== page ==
Incidence of competitors and landscape structure as predictors of woodland-dependent birds

Robertson, Oliver, Maron, Martine, Buckley, Yvonne and McAlpine, Clive (2013) Incidence of competitors and landscape structure as predictors of woodland-dependent birds. Landscape Ecology, 28 10: 1975-1987. doi:10.1007/s10980-013-9934-5


Author Robertson, Oliver
Maron, Martine
Buckley, Yvonne
McAlpine, Clive
Title Incidence of competitors and landscape structure as predictors of woodland-dependent birds
Journal name Landscape Ecology   Check publisher's open access policy
ISSN 0921-2973
1572-9761
Publication date 2013-12
Sub-type Article (original research)
DOI 10.1007/s10980-013-9934-5
Volume 28
Issue 10
Start page 1975
End page 1987
Total pages 13
Place of publication Dordrecht, Netherlands
Publisher Springer
Collection year 2014
Language eng
Subject 2309 Nature and Landscape Conservation
2303 Ecology
3305 Geography, Planning and Development
Formatted abstract
Globally, modification of landscapes for agriculture has had a strong influence on the distribution and abundance of biota. In particular, woodland-dependent birds are under threat across agricultural landscapes in Britain, North America and Australia, with their decline and extirpation attributed to the loss and fragmentation of habitat. Other native species have become over-abundant in response to anthropogenic landscape change and have strong interactive effects on avian assemblage structure. In eastern Australia, the hyper-aggressive noisy miner (Manorina melanocephala) often dominates woodlands in agricultural landscapes through interspecific competition, resulting in declines of species richness of woodland-dependent birds. We aimed to determine the relative influence and importance of interspecific competition, in situ habitat structure and landscape structure for woodland-dependent bird species at the landscape level. We recorded species-specific landscape incidence of woodland-dependent birds in 24 agricultural-woodland mosaics (25 km2) in southern Queensland, Australia. We selected extensively cleared landscapes (10-23 % woodland cover) where fragmentation effects are expected to be greatest. We applied generalised linear models and hierarchical partitioning to quantify the relative importance of the landscape-level incidence of the noisy miner, mistletoe abundance, shrub cover, woodland extent, woodland subdivision and land-use intensity for the incidence of 46 species of woodland birds at the landscape-scale. The landscape-level incidence of the noisy miner was the most important explanatory variable across the assemblage. Both in situ habitat structure and landscape structure were of secondary importance to interspecific aggression, although previous research suggests that the increasing incidence of the noisy miner in fragmented agricultural landscapes is itself a consequence of anthropogenic changes to landscape structure. Species' responses to fragmentation varied from positive to negative, but complex habitat structure had a consistently positive effect, suggesting in situ restoration of degraded habitats could be a conservation priority. Landscape wide conservation of woodland-dependent bird populations in agricultural landscapes may be more effective if direct management of noisy miner populations is employed, given the strong negative influence of this species on the incidence of woodland-dependent birds among landscapes.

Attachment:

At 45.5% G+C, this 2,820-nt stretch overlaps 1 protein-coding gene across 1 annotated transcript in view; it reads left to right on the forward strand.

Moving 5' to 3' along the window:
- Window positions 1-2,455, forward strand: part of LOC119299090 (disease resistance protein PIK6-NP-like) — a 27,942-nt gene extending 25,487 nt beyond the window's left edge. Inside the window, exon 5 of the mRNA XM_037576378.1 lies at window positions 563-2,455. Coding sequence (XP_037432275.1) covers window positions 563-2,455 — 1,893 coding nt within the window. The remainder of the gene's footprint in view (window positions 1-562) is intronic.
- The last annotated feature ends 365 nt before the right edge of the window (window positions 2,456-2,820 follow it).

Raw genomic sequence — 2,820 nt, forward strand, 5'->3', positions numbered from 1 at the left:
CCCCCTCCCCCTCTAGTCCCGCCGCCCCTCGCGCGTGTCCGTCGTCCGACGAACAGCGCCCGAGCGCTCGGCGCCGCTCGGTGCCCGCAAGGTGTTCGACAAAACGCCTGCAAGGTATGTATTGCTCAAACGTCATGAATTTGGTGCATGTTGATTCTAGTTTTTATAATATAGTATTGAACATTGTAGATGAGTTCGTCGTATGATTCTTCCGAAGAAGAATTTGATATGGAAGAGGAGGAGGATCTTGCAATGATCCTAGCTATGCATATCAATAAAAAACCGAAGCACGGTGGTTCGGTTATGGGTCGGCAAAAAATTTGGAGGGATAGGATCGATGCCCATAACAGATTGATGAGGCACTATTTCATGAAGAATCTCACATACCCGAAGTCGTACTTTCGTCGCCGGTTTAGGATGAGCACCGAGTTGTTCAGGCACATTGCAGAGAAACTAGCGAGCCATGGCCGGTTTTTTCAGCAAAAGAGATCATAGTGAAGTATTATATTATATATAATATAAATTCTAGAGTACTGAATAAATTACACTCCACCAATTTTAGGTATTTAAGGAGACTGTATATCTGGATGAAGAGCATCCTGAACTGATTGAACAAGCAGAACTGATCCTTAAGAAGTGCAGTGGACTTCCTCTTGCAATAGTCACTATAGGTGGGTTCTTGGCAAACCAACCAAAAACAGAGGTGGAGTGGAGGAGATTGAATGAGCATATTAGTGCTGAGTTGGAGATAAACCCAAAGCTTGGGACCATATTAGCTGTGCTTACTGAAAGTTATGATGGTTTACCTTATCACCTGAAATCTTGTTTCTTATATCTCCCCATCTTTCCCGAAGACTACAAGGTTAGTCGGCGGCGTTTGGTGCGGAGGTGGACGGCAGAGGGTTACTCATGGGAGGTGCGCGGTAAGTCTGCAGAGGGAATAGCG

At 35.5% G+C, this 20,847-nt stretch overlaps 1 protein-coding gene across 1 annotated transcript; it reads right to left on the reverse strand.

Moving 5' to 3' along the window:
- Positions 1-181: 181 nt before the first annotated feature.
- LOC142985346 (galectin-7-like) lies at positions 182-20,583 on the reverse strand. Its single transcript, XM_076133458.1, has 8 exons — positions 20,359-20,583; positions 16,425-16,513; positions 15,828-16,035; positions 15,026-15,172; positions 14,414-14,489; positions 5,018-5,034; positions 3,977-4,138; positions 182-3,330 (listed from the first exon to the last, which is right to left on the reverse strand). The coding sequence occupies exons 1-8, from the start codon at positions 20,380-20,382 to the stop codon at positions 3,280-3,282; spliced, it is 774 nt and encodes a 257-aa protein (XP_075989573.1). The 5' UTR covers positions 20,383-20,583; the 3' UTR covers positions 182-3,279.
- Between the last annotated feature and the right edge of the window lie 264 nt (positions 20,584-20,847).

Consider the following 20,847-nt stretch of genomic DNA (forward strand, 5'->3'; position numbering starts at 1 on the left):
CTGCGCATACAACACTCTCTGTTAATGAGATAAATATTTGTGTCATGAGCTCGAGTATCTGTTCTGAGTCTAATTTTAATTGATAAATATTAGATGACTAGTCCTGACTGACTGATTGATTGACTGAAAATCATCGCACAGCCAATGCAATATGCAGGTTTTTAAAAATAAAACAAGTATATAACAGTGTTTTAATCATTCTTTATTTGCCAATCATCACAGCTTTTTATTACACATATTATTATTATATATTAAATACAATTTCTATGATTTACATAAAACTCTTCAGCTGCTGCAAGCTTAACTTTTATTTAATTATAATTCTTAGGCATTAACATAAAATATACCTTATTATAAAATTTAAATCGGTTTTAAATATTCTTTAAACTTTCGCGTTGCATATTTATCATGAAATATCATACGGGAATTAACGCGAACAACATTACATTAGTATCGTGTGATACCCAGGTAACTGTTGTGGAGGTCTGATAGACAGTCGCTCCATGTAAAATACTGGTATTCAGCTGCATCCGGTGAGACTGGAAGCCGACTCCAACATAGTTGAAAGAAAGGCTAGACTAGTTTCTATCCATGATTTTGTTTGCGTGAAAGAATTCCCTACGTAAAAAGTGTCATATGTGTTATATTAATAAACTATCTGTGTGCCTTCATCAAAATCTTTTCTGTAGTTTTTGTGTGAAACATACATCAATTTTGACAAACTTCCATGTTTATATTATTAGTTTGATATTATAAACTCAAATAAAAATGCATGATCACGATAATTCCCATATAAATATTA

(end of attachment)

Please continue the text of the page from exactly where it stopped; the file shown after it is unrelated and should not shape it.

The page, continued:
Keyword Habitat fragmentation
Hierarchical partitioning
Interspecific competition
Model averaging
Noisy miner
Woodland birds
Q-Index Code C1
Q-Index Status Confirmed Code
Institutional Status UQ

 
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